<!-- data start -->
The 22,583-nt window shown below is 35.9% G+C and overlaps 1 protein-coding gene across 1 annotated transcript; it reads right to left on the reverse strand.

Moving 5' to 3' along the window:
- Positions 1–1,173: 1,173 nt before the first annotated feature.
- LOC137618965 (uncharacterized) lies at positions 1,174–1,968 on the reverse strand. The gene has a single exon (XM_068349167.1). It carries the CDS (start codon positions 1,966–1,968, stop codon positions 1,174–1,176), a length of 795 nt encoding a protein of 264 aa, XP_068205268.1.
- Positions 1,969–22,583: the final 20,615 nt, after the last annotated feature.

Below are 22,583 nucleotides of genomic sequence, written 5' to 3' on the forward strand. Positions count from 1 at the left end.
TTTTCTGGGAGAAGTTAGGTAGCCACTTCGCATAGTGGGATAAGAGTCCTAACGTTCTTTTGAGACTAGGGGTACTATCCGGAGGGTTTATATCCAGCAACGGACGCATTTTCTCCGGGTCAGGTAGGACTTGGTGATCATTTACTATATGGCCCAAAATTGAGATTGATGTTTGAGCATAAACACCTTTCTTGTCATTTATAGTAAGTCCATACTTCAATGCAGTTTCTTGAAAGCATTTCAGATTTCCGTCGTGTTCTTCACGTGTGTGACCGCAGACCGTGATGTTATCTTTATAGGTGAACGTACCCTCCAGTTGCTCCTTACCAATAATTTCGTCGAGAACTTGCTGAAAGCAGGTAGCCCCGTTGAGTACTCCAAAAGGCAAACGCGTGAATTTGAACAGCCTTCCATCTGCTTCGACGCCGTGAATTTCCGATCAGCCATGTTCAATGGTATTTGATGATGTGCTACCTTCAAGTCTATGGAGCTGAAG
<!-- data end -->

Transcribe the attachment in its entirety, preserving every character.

The 22,583-nt window shown below is 35.9% G+C and overlaps 1 protein-coding gene across 1 annotated transcript; it reads right to left on the reverse strand.

Moving 5' to 3' along the window:
- Positions 1–1,173: 1,173 nt before the first annotated feature.
- LOC137618965 (uncharacterized) lies at positions 1,174–1,968 on the reverse strand. The gene has a single exon (XM_068349167.1). It carries the CDS (start codon positions 1,966–1,968, stop codon positions 1,174–1,176), a length of 795 nt encoding a protein of 264 aa, XP_068205268.1.
- Positions 1,969–22,583: the final 20,615 nt, after the last annotated feature.

Below are 22,583 nucleotides of genomic sequence, written 5' to 3' on the forward strand. Positions count from 1 at the left end.
TTTTCTGGGAGAAGTTAGGTAGCCACTTCGCATAGTGGGATAAGAGTCCTAACGTTCTTTTGAGACTAGGGGTACTATCCGGAGGGTTTATATCCAGCAACGGACGCATTTTCTCCGGGTCAGGTAGGACTTGGTGATCATTTACTATATGGCCCAAAATTGAGATTGATGTTTGAGCATAAACACCTTTCTTGTCATTTATAGTAAGTCCATACTTCAATGCAGTTTCTTGAAAGCATTTCAGATTTCCGTCGTGTTCTTCACGTGTGTGACCGCAGACCGTGATGTTATCTTTATAGGTGAACGTACCCTCCAGTTGCTCCTTACCAATAATTTCGTCGAGAACTTGCTGAAAGCAGGTAGCCCCGTTGAGTACTCCAAAAGGCAAACGCGTGAATTTGAACAGCCTTCCATCTGCTTCGACGCCGTGAATTTCCGATCAGCCATGTTCAATGGTATTTGATGATGTGCTACCTTCAAGTCTATGGAGCTGAAG